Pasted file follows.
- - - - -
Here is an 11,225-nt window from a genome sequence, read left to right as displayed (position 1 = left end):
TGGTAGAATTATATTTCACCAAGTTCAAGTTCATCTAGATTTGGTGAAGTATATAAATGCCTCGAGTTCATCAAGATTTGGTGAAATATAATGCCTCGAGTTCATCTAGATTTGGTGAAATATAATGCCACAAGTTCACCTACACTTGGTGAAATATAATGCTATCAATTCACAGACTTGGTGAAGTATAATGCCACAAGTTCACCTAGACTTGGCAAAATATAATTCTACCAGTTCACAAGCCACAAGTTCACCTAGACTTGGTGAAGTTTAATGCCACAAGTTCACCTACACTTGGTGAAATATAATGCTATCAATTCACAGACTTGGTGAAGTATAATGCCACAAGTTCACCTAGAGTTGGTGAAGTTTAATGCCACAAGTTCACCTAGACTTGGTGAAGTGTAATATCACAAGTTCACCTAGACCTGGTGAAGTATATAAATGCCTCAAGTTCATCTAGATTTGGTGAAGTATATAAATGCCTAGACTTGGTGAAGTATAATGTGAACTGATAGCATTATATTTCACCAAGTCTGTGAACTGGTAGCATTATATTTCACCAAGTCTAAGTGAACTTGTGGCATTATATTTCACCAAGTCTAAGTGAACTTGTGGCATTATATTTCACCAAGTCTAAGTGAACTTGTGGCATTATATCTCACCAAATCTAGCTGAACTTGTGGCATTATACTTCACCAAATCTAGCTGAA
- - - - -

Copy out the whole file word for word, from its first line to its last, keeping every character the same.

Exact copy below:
Here is an 11,225-nt window from a genome sequence, read left to right as displayed (position 1 = left end):
TGGTAGAATTATATTTCACCAAGTTCAAGTTCATCTAGATTTGGTGAAGTATATAAATGCCTCGAGTTCATCAAGATTTGGTGAAATATAATGCCTCGAGTTCATCTAGATTTGGTGAAATATAATGCCACAAGTTCACCTACACTTGGTGAAATATAATGCTATCAATTCACAGACTTGGTGAAGTATAATGCCACAAGTTCACCTAGACTTGGCAAAATATAATTCTACCAGTTCACAAGCCACAAGTTCACCTAGACTTGGTGAAGTTTAATGCCACAAGTTCACCTACACTTGGTGAAATATAATGCTATCAATTCACAGACTTGGTGAAGTATAATGCCACAAGTTCACCTAGAGTTGGTGAAGTTTAATGCCACAAGTTCACCTAGACTTGGTGAAGTGTAATATCACAAGTTCACCTAGACCTGGTGAAGTATATAAATGCCTCAAGTTCATCTAGATTTGGTGAAGTATATAAATGCCTAGACTTGGTGAAGTATAATGTGAACTGATAGCATTATATTTCACCAAGTCTGTGAACTGGTAGCATTATATTTCACCAAGTCTAAGTGAACTTGTGGCATTATATTTCACCAAGTCTAAGTGAACTTGTGGCATTATATTTCACCAAGTCTAAGTGAACTTGTGGCATTATATCTCACCAAATCTAGCTGAACTTGTGGCATTATACTTCACCAAATCTAGCTGAA